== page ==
For most of its 20 mile length the Grand Canyon of the Yellowstone River
is unreachable by trail, enclosed by steep, wooded terrain; only the upper and lower ends are easily accessed, and while the south part is the most spectacular (best experienced by the Seven Mile Hole Trail
), the northern (downstream) section is also scenic, viewed either from overlooks on the west rim, along the highway, or more peacefully by the Yellowstone River Picnic Area Trail
, which follows the east rim for 2 miles. The canyon walls soon become 400 feet high, and in a short distance the river flows over rapids, past some hot springs, through a confined section known as the Narrows
and on to a confluence with Tower Creek
, where the surrounding basalt cliffs have been eroded into unusual pointed formations.
The hike ends at a fine viewpoint over several more miles of the river, as it twists northwards through a wide valley between hills of increasing height. On the other side of the trail, east of the canyon, is a rolling landscape of grassland and forest, good habitat for bison, deer, bighorn sheep and bears. The path is relatively little traveled, and a round trip to the viewpoint takes 2 hours or less.
Trail map for Yellowstone National Park
Photographs10 views along the Yellowstone River Picnic Area Trail
Start of the Trail
As its name suggests, the hike begins at the Yellowstone River Picnic Area
, a small enclosure with limited parking, in a sheltered, wooded clearing 1.2 miles east of Tower Junction, close to but out of sight of the river. The place is not obviously signed as a trailhead from the highway but there is a trail notice at one side, from where the path climbs quite steeply up a sagebrush-covered hillside past a huge glacial boulder to the top of a narrow ridge next to the canyon; the rest of the hike is then along the rim, mostly right on the edge and so giving unobscured views down to the river. The canyon is formed by hills rising up rather than the river eroding downwards, and takes shape over a comparatively short distance, as the walls increase in height from just a few feet around the highway bridge to 400 feet in less than a mile. Trees grow in some locations but most of the land on the rim is covered only by short grass. In the other direction the land slopes down much more gently towards the highway and the Lamar Valley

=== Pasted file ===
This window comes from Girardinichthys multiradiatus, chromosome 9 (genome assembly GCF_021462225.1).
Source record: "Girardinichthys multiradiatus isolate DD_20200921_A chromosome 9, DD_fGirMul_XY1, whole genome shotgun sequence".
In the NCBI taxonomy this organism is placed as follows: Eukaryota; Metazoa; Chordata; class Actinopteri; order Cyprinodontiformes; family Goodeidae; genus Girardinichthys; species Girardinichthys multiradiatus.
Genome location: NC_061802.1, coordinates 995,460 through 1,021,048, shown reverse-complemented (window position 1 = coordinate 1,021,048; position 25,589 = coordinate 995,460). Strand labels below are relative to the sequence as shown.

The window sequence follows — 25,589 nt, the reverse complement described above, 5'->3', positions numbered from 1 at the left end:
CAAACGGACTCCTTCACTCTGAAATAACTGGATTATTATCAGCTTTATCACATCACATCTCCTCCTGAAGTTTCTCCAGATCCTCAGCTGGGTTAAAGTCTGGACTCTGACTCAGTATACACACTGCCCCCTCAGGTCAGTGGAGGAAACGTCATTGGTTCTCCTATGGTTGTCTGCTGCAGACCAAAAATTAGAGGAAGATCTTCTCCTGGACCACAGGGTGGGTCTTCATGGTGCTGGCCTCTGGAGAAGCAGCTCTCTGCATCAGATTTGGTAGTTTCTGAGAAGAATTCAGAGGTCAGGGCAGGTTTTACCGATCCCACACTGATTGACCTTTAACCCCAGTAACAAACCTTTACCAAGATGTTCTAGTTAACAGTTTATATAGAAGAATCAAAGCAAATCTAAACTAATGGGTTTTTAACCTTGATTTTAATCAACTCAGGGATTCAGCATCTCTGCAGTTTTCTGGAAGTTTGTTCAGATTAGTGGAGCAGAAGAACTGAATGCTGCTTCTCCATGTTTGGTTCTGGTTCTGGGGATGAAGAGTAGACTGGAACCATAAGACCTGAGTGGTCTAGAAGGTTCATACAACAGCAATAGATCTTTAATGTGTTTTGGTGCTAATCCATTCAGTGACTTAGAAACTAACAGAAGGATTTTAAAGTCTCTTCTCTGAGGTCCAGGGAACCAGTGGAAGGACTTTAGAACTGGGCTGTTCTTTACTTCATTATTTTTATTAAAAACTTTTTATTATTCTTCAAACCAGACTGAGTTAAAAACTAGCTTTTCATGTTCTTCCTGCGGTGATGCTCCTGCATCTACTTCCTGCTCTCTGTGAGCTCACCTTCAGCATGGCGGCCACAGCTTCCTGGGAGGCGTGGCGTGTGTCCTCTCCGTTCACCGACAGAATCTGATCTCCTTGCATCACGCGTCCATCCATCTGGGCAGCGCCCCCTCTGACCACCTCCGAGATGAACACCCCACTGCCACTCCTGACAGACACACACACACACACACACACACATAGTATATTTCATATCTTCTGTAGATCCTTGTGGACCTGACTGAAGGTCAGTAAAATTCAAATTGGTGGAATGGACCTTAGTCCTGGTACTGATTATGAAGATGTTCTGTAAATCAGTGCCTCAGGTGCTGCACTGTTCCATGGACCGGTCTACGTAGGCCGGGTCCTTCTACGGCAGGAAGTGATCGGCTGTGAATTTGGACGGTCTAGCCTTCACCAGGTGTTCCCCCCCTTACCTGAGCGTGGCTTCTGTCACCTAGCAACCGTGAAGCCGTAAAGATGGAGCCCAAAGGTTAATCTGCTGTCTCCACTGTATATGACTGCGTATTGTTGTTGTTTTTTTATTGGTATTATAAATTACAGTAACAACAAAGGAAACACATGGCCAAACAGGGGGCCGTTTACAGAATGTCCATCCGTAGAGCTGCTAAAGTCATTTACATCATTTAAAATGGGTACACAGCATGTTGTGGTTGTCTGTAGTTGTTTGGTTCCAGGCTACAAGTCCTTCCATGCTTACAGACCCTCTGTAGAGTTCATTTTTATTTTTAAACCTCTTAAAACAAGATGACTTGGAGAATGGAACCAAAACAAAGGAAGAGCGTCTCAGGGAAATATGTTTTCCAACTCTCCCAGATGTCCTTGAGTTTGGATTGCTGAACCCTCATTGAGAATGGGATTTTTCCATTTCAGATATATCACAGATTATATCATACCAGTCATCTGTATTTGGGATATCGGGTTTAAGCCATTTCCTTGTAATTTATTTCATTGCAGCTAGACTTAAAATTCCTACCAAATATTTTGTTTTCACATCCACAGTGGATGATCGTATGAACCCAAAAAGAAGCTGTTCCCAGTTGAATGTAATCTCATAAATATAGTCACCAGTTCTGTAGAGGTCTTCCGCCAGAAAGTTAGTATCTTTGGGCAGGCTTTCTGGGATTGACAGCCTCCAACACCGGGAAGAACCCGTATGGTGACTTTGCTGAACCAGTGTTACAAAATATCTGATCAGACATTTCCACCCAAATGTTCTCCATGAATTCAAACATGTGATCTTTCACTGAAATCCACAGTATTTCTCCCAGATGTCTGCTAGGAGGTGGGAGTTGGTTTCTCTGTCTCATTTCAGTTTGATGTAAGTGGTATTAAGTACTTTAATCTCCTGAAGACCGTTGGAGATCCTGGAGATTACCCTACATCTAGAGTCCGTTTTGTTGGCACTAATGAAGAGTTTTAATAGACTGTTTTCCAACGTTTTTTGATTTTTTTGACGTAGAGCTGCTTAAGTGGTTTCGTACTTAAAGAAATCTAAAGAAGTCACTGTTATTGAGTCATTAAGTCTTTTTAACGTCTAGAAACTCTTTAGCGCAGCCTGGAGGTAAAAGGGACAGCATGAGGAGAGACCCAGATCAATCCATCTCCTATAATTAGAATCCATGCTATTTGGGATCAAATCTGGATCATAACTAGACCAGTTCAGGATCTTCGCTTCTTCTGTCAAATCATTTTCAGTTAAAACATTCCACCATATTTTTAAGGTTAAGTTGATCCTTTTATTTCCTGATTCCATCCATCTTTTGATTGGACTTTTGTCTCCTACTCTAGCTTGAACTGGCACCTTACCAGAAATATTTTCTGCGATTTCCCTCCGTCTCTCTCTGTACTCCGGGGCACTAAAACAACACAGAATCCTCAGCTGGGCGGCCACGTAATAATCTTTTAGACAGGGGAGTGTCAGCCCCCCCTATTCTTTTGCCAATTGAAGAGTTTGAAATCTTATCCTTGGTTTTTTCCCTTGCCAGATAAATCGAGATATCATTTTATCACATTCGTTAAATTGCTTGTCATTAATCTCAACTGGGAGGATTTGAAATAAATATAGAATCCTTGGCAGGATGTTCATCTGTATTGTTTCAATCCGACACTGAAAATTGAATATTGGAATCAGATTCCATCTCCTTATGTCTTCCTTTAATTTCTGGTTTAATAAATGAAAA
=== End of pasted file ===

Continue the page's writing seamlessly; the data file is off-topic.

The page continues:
, with meadows, patches of fir/pine woodland and occasional small, steep hills.
The trail climbs gradually for 2 miles to a high point opposite Tower Falls, for the best views, looking south over another few miles of the river as it flows from the north between steep-sided mountains. Before this, the path passes high above Calcite Springs, a collection of sulphurous steam vents at river level surrounded by a sizeable area of colorful, mineralized earth, and then the Narrows, where the volcanic canyon walls are nearly vertical, and just 500 feet apart at rim level. Tower Creek joins from the west just beyond here, as the cliffs become rather less steep, allowing a spur path to descend all the way to the river, to the site of an ancient Indian crossing of the river at Bonners Ford. This path branches off a short distance beyond the high point, after the trail turns east and descends a little, to a four-way junction, the other two routes being the long Specimen Ridge Trail, which starts from an alternative trailhead along the highway 0.7 miles east of the picnic area, and ends 17 miles later beside the Lamar River. A 3.6 mile loop can be made by walking west down the first part of this trail, then along a fainter path beside the road back to the start point.